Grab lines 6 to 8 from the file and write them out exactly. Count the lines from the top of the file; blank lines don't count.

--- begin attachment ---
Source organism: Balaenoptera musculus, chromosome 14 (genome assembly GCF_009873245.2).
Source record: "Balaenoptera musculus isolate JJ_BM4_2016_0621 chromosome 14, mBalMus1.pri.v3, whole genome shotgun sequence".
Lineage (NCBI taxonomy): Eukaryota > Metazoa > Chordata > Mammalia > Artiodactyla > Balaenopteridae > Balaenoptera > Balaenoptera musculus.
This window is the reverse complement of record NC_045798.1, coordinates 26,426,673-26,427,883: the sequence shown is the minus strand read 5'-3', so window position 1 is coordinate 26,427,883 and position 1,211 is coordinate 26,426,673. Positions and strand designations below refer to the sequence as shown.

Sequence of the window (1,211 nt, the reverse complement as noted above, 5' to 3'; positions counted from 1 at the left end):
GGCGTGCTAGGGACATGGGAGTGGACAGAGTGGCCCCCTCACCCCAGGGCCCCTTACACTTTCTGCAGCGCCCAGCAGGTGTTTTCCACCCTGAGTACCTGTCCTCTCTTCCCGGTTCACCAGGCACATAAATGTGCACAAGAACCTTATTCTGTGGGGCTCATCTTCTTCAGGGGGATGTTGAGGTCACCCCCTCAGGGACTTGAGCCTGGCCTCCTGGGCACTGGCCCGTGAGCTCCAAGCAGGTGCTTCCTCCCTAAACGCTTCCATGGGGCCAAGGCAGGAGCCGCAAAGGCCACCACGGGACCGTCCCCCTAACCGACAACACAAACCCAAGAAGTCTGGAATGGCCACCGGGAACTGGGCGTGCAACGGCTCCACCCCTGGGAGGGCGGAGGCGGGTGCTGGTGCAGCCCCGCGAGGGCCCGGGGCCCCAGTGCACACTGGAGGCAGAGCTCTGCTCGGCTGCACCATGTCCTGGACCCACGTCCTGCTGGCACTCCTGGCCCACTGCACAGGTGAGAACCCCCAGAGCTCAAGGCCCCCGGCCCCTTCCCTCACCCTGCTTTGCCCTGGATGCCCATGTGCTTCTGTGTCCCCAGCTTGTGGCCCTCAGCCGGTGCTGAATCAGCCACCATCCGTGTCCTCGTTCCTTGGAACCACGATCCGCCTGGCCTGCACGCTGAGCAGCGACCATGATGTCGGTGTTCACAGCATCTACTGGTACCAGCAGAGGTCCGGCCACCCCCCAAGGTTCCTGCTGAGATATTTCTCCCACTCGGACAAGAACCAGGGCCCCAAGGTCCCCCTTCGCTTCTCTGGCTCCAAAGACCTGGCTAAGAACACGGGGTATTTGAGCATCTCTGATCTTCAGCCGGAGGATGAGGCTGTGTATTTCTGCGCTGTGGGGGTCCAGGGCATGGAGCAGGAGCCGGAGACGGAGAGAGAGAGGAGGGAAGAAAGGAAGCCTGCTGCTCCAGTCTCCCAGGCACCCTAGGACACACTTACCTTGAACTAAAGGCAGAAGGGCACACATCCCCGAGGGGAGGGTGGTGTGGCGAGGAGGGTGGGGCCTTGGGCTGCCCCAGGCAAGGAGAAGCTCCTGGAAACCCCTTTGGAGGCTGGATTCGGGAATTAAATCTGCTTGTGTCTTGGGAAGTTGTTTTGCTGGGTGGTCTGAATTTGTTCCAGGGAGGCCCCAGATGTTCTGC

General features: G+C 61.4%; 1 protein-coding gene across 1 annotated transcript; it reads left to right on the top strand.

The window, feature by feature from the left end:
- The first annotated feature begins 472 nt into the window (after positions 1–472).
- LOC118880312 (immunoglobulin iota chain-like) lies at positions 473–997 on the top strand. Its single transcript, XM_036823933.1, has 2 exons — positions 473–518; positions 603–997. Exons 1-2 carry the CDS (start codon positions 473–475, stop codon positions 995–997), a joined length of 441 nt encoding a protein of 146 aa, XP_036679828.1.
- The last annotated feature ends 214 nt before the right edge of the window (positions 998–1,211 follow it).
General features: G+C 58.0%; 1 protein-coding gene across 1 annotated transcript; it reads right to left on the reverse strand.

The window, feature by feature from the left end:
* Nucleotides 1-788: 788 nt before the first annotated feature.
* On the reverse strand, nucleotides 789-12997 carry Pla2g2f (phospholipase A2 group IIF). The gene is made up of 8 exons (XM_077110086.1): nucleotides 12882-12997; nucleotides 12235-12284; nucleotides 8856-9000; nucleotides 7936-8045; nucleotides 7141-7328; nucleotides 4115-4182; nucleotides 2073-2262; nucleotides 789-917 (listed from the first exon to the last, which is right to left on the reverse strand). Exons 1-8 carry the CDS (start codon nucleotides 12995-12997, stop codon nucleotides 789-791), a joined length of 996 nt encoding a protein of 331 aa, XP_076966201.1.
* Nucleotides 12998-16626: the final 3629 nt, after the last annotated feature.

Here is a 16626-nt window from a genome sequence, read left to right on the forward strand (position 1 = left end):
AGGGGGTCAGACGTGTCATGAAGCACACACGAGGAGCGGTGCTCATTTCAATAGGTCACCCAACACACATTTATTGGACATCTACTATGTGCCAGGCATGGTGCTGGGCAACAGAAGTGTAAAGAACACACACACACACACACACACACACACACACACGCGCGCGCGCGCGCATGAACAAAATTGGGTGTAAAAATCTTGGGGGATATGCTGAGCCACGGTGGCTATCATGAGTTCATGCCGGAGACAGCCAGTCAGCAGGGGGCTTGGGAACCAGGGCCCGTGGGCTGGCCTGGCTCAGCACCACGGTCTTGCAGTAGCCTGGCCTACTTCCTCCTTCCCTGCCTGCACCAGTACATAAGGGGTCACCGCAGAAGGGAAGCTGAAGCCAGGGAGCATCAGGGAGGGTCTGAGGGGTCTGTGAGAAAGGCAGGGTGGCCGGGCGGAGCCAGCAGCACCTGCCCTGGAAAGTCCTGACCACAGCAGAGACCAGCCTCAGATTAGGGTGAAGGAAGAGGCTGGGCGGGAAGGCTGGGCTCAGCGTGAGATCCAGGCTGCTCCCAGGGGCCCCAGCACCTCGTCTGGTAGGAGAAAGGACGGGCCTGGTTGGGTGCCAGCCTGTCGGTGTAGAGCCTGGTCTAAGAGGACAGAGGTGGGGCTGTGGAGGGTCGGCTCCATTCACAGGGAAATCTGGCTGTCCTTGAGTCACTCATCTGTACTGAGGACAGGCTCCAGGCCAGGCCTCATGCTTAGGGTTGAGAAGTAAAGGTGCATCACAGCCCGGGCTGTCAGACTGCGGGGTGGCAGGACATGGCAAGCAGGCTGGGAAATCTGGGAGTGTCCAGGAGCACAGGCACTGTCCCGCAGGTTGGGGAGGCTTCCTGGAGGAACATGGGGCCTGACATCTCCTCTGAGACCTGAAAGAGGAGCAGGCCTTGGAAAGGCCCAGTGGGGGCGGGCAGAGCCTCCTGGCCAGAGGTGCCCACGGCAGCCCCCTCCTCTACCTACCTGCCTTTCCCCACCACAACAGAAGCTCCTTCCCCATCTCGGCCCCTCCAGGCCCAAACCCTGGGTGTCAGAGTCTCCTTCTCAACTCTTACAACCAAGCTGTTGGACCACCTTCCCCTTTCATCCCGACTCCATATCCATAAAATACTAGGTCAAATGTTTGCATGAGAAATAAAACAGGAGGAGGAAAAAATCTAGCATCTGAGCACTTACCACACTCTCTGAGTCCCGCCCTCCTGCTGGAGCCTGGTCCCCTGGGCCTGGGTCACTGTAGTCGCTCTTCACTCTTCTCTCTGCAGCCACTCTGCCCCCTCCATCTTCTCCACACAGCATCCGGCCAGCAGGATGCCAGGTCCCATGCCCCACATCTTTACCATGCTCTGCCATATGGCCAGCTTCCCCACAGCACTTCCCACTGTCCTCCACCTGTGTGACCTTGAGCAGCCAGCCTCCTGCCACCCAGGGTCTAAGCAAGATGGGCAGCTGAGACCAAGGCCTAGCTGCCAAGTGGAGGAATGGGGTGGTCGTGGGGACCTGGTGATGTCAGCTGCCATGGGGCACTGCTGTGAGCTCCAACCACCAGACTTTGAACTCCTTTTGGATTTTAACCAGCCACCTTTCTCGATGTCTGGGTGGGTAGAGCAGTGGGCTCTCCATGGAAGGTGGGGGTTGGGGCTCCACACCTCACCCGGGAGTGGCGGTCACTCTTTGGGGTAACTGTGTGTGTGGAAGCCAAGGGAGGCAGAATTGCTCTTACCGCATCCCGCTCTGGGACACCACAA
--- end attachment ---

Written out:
GGCGTGCTAGGGACATGGGAGTGGACAGAGTGGCCCCCTCACCCCAGGGCCCCTTACACTTTCTGCAGCGCCCAGCAGGTGTTTTCCACCCTGAGTACCTGTCCTCTCTTCCCGGTTCACCAGGCACATAAATGTGCACAAGAACCTTATTCTGTGGGGCTCATCTTCTTCAGGGGGATGTTGAGGTCACCCCCTCAGGGACTTGAGCCTGGCCTCCTGGGCACTGGCCCGTGAGCTCCAAGCAGGTGCTTCCTCCCTAAACGCTTCCATGGGGCCAAGGCAGGAGCCGCAAAGGCCACCACGGGACCGTCCCCCTAACCGACAACACAAACCCAAGAAGTCTGGAATGGCCACCGGGAACTGGGCGTGCAACGGCTCCACCCCTGGGAGGGCGGAGGCGGGTGCTGGTGCAGCCCCGCGAGGGCCCGGGGCCCCAGTGCACACTGGAGGCAGAGCTCTGCTCGGCTGCACCATGTCCTGGACCCACGTCCTGCTGGCACTCCTGGCCCACTGCACAGGTGAGAACCCCCAGAGCTCAAGGCCCCCGGCCCCTTCCCTCACCCTGCTTTGCCCTGGATGCCCATGTGCTTCTGTGTCCCCAGCTTGTGGCCCTCAGCCGGTGCTGAATCAGCCACCATCCGTGTCCTCGTTCCTTGGAACCACGATCCGCCTGGCCTGCACGCTGAGCAGCGACCATGATGTCGGTGTTCACAGCATCTACTGGTACCAGCAGAGGTCCGGCCACCCCCCAAGGTTCCTGCTGAGATATTTCTCCCACTCGGACAAGAACCAGGGCCCCAAGGTCCCCCTTCGCTTCTCTGGCTCCAAAGACCTGGCTAAGAACACGGGGTATTTGAGCATCTCTGATCTTCAGCCGGAGGATGAGGCTGTGTATTTCTGCGCTGTGGGGGTCCAGGGCATGGAGCAGGAGCCGGAGACGGAGAGAGAGAGGAGGGAAGAAAGGAAGCCTGCTGCTCCAGTCTCCCAGGCACCCTAGGACACACTTACCTTGAACTAAAGGCAGAAGGGCACACATCCCCGAGGGGAGGGTGGTGTGGCGAGGAGGGTGGGGCCTTGGGCTGCCCCAGGCAAGGAGAAGCTCCTGGAAACCCCTTTGGAGGCTGGATTCGGGAATTAAATCTGCTTGTGTCTTGGGAAGTTGTTTTGCTGGGTGGTCTGAATTTGTTCCAGGGAGGCCCCAGATGTTCTGC

General features: G+C 61.4%; 1 protein-coding gene across 1 annotated transcript; it reads left to right on the top strand.

The window, feature by feature from the left end: